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Photo Exhibits of the Life Works of Francesco Rosi and Luis Bumuel
by Shelly Schoeneshoefer

Cultural events or exhibitions highlight some of the film festival events. During this Berlin film festival Francesco Rosi received the Golden Bear for Lifetime Achievement. To compliment this achievement was a photo exhibition at AB project Galerie, Torstrasse 96 which included 35 photographs from the Italian film maker Francesco Rosi’s private collection. The selection represented many of the milestones in his career. Even from the start, Rosi’s film The Challenge won several awards. Other award-winning films were Salvatore Guiliano and Hands Over the City. In all he made 17 films and currently his attentions have moved to theater productions which is not surprising since many of his films are epics with dramatic scenes. The opening of this exhibition was successfully crowded. Unfortunately, the gallery space was a little strange and the photos seemed cramped in the wall spaces. Although there was a nice progression to the photos, the photographs themselves were not carefully hung. Perhaps the curator thought that the people would only look at the fantastic photographs and not the actually gallery itself.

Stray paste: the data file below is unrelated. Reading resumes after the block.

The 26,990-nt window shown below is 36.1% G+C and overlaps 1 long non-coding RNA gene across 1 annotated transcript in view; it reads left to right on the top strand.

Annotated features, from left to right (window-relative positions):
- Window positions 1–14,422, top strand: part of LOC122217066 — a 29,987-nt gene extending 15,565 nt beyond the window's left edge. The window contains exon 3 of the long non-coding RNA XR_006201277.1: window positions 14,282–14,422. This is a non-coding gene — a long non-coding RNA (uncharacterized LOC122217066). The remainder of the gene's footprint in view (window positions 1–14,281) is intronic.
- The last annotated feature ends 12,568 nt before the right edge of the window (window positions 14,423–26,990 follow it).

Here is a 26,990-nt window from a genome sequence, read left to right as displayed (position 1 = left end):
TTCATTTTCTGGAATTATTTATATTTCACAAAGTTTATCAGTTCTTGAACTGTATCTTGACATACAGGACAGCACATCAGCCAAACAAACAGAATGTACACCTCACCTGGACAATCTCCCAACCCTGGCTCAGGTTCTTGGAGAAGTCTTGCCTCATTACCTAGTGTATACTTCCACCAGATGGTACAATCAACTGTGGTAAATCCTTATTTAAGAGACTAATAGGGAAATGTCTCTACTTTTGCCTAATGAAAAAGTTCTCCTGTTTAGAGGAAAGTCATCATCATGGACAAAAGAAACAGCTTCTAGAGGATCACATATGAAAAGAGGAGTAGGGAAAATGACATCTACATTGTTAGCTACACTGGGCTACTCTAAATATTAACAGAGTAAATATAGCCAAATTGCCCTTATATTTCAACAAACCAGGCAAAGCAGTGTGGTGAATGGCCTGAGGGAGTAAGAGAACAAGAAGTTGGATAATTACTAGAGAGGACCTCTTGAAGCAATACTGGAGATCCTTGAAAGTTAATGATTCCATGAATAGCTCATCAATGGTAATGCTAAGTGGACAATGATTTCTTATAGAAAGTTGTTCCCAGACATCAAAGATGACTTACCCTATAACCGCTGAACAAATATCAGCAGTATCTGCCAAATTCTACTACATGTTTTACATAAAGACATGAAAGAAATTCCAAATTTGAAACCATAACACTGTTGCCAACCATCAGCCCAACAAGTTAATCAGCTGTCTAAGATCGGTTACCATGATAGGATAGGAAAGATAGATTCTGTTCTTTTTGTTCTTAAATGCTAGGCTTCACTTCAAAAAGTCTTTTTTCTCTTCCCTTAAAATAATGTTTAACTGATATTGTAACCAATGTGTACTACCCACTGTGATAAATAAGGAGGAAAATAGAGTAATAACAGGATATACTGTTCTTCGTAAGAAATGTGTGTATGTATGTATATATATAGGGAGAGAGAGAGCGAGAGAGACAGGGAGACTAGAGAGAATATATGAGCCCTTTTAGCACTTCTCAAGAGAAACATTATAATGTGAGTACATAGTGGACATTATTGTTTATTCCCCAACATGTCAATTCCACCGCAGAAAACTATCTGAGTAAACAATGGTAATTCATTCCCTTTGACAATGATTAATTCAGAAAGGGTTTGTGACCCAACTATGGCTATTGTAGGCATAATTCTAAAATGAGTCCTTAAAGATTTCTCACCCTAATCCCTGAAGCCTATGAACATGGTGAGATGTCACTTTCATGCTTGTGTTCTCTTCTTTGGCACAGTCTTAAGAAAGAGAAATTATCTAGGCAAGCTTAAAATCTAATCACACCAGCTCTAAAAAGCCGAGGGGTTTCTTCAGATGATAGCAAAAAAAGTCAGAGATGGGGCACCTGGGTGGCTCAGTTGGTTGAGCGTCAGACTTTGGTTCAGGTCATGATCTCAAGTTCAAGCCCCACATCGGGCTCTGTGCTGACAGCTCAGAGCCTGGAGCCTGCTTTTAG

The second exhibition was a homage to the great Spanish film director Luis Buñuel. One of his most famous images comes from the film Un chien andalou where he (himself) slits a woman’s eyeball with a razor at the beginning of the film. He was a man who liked to shock and would often push the accepted boundaries to illustrate the horror of our society. He used Surrealism, an artistic movement from the 1920s, a form which is rarely used in film today. One of the most famous Spanish surrealists and a childhood friend was Salvadore Dali. Buñel made some of his first films with Dali when they were young. He is most famous for Los Olividados, Palme dOr and Belle de Jour. The man was unbelievably productive. He made 32 films altogether and at certain times in his life, he made two films a year. His work portrayed the suffering and often the realistic hard view of life but he always maintained a sense of mystery. The photo exhibition was at the Instituto Cervantes which didn’t have normal German opening hours but rather Spanish ones, making it difficult to have a look at this exhibition and impossible for movie goers on the run to see!